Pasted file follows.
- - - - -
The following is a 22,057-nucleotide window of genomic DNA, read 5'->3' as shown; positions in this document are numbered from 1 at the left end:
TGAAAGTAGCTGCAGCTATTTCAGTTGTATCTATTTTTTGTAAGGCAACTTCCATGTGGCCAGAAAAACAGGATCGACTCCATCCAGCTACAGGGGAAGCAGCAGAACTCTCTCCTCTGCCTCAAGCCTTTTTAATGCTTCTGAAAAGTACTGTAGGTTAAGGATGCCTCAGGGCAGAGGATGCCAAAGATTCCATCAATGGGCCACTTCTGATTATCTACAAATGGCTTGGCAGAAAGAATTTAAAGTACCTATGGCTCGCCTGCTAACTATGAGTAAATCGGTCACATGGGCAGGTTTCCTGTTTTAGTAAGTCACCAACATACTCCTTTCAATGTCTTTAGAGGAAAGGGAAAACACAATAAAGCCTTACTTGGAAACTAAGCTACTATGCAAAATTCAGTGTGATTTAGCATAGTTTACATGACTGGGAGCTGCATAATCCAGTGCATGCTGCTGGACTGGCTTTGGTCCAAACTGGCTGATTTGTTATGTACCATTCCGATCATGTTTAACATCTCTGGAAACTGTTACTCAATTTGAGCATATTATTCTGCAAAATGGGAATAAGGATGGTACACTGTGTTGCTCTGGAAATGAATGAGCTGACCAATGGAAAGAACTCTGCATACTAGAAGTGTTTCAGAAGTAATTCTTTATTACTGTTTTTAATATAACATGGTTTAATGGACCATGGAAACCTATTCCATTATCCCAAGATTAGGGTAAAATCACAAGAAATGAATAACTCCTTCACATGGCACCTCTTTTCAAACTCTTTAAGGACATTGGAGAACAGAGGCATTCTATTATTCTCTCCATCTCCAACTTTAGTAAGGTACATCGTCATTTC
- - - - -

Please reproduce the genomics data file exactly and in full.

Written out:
The following is a 22,057-nucleotide window of genomic DNA, read 5'->3' as shown; positions in this document are numbered from 1 at the left end:
TGAAAGTAGCTGCAGCTATTTCAGTTGTATCTATTTTTTGTAAGGCAACTTCCATGTGGCCAGAAAAACAGGATCGACTCCATCCAGCTACAGGGGAAGCAGCAGAACTCTCTCCTCTGCCTCAAGCCTTTTTAATGCTTCTGAAAAGTACTGTAGGTTAAGGATGCCTCAGGGCAGAGGATGCCAAAGATTCCATCAATGGGCCACTTCTGATTATCTACAAATGGCTTGGCAGAAAGAATTTAAAGTACCTATGGCTCGCCTGCTAACTATGAGTAAATCGGTCACATGGGCAGGTTTCCTGTTTTAGTAAGTCACCAACATACTCCTTTCAATGTCTTTAGAGGAAAGGGAAAACACAATAAAGCCTTACTTGGAAACTAAGCTACTATGCAAAATTCAGTGTGATTTAGCATAGTTTACATGACTGGGAGCTGCATAATCCAGTGCATGCTGCTGGACTGGCTTTGGTCCAAACTGGCTGATTTGTTATGTACCATTCCGATCATGTTTAACATCTCTGGAAACTGTTACTCAATTTGAGCATATTATTCTGCAAAATGGGAATAAGGATGGTACACTGTGTTGCTCTGGAAATGAATGAGCTGACCAATGGAAAGAACTCTGCATACTAGAAGTGTTTCAGAAGTAATTCTTTATTACTGTTTTTAATATAACATGGTTTAATGGACCATGGAAACCTATTCCATTATCCCAAGATTAGGGTAAAATCACAAGAAATGAATAACTCCTTCACATGGCACCTCTTTTCAAACTCTTTAAGGACATTGGAGAACAGAGGCATTCTATTATTCTCTCCATCTCCAACTTTAGTAAGGTACATCGTCATTTC